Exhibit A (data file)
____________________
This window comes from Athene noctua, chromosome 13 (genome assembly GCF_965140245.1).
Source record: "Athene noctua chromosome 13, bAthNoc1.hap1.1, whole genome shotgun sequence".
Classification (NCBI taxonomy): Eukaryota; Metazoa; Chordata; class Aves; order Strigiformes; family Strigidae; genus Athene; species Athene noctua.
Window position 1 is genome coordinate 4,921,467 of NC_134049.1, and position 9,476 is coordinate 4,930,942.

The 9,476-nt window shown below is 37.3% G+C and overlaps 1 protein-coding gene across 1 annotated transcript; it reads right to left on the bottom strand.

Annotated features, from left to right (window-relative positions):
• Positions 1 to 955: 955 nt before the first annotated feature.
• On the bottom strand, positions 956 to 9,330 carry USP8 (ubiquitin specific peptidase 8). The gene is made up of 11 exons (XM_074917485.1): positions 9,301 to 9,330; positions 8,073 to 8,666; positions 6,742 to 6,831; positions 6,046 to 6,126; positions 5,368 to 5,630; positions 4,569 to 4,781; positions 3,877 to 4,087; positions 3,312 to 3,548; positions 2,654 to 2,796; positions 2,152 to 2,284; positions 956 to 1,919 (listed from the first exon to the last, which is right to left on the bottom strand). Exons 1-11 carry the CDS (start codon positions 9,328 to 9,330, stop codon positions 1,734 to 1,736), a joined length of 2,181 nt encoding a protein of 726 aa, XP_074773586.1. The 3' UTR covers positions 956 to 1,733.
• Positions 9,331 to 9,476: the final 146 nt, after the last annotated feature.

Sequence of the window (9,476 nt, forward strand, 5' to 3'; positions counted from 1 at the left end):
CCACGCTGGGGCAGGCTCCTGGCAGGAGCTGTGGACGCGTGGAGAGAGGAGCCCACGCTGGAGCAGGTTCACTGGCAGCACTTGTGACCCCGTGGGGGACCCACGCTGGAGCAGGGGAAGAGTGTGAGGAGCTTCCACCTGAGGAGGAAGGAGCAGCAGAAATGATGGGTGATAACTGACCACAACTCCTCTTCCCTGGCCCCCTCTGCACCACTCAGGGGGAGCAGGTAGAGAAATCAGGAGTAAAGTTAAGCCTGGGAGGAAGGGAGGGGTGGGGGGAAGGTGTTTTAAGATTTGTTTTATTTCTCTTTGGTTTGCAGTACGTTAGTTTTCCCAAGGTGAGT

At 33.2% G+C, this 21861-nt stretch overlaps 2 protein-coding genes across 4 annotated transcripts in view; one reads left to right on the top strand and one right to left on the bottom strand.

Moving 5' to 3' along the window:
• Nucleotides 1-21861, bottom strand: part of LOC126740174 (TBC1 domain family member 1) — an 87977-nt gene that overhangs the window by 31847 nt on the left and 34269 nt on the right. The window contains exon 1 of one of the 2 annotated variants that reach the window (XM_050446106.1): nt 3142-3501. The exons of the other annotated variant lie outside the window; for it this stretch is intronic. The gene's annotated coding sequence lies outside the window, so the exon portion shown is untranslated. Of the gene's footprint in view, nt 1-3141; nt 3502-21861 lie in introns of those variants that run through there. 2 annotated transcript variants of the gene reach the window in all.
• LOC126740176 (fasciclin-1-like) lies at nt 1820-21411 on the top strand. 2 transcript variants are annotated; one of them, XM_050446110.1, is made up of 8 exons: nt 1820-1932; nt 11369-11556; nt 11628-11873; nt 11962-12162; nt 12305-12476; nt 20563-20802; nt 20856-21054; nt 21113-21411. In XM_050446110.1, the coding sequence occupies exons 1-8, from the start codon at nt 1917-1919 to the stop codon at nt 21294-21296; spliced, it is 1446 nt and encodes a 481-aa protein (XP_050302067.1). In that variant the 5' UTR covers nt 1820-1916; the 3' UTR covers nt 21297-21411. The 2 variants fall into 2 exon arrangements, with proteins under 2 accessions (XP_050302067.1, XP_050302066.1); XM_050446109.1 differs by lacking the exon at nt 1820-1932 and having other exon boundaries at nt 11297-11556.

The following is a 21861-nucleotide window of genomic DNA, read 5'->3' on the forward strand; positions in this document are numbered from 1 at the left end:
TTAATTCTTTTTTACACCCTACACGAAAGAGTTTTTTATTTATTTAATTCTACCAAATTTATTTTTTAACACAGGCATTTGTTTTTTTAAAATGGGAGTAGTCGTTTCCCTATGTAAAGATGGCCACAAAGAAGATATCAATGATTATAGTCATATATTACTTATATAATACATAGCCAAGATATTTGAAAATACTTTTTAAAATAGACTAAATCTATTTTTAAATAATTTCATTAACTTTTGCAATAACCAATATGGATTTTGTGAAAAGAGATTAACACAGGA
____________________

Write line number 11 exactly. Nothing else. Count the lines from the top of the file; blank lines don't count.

CCACGCTGGGGCAGGCTCCTGGCAGGAGCTGTGGACGCGTGGAGAGAGGAGCCCACGCTGGAGCAGGTTCACTGGCAGCACTTGTGACCCCGTGGGGGACCCACGCTGGAGCAGGGGAAGAGTGTGAGGAGCTTCCACCTGAGGAGGAAGGAGCAGCAGAAATGATGGGTGATAACTGACCACAACTCCTCTTCCCTGGCCCCCTCTGCACCACTCAGGGGGAGCAGGTAGAGAAATCAGGAGTAAAGTTAAGCCTGGGAGGAAGGGAGGGGTGGGGGGAAGGTGTTTTAAGATTTGTTTTATTTCTCTTTGGTTTGCAGTACGTTAGTTTTCCCAAGGTGAGT